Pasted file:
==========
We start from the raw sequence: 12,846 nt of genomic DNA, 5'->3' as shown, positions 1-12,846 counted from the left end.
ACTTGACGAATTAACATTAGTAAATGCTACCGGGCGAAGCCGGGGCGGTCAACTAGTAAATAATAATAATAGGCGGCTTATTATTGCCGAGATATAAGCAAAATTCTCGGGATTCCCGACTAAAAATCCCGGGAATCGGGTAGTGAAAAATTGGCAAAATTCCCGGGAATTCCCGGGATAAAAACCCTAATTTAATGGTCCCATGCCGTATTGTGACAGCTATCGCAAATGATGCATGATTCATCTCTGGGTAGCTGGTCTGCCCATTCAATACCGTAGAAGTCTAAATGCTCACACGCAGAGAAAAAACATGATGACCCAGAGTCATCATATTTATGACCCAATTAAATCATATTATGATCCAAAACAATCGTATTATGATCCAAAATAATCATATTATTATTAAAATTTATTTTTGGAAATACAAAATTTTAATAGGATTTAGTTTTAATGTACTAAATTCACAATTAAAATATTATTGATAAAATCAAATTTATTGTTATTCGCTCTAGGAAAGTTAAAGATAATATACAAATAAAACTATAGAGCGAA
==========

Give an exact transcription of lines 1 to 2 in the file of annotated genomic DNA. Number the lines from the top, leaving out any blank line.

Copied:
We start from the raw sequence: 12,846 nt of genomic DNA, 5'->3' as shown, positions 1-12,846 counted from the left end.
ACTTGACGAATTAACATTAGTAAATGCTACCGGGCGAAGCCGGGGCGGTCAACTAGTAAATAATAATAATAGGCGGCTTATTATTGCCGAGATATAAGCAAAATTCTCGGGATTCCCGACTAAAAATCCCGGGAATCGGGTAGTGAAAAATTGGCAAAATTCCCGGGAATTCCCGGGATAAAAACCCTAATTTAATGGTCCCATGCCGTATTGTGACAGCTATCGCAAATGATGCATGATTCATCTCTGGGTAGCTGGTCTGCCCATTCAATACCGTAGAAGTCTAAATGCTCACACGCAGAGAAAAAACATGATGACCCAGAGTCATCATATTTATGACCCAATTAAATCATATTATGATCCAAAACAATCGTATTATGATCCAAAATAATCATATTATTATTAAAATTTATTTTTGGAAATACAAAATTTTAATAGGATTTAGTTTTAATGTACTAAATTCACAATTAAAATATTATTGATAAAATCAAATTTATTGTTATTCGCTCTAGGAAAGTTAAAGATAATATACAAATAAAACTATAGAGCGAA